Heart, not Head
Dreaming, aspiration, fear – these are all the most powerful motivators. Why? These are things of the heart. The research on Emotional Intelligence and Motivation is clear that things of the heart activate the oldest parts of our brain and excite us to action.
Bonuses can be the heartful motivator. But for most, even the top executives in organizations, profits and growth are only so exciting for so long. Something more than goals, more than the prospect of bonuses, and more than pep talks is needed to rally your team to new heights in 2017. What’s needed is a greater purpose.
Purpose Is Not New
Most business people know Maslow’s theory of motivation, or as it is often called, Maslow’s hierarchy of needs. Maslow created it way back in the 1940’s, over 70 years ago, way before iPhones and Snapchat. Even back them, Maslow knew what millennials know today. Money is only so motivating. It is a safety need – you need it to survive. That is why Maslow put the pursuit of money as a lower level motivator while he put self-actualization, or using your talents in a meaningful way, as the highest need of people.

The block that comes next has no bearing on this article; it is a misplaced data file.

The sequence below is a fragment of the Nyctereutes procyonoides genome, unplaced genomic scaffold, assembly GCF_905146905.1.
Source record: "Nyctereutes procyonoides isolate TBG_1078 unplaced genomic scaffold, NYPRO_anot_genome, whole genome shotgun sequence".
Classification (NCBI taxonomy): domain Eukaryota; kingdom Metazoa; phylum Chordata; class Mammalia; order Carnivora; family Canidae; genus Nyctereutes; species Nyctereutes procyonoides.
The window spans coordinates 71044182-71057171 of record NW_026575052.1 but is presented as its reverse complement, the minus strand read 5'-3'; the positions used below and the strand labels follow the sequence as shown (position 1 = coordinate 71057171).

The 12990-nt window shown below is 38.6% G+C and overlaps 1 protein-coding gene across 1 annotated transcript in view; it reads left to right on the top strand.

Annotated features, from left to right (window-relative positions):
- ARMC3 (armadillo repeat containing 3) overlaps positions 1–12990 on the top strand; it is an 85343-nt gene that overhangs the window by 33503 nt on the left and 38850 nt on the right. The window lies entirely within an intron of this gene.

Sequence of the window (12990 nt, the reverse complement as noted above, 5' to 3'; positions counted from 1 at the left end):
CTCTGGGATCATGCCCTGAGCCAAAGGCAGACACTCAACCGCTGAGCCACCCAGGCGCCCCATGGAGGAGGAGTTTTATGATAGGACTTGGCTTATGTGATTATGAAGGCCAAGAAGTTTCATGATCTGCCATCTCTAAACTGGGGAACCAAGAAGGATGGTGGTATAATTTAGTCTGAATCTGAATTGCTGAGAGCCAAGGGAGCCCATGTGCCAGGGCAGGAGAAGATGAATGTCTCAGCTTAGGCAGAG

Then came the Herzberg model, based on extensive research in 1959. Herzberg went further and said money is a dis-satisfier. He found good salary would not motivate people to go above and beyond, but at best, not make people unhappy, and at worst create dissatisfaction. Even back then, the opportunity to do something meaningful, or purpose was found to be a motivator.
Modern Purpose Proof
Daniel Pink’s bestselling book Drive is the most thorough modern compilation of motivation research. He found again, that beyond money, purpose is a top motivator (along with autonomy and mastery), especially for people doing complex work. The purpose motivated people when they had complex tasks to complete, much more than financial reward.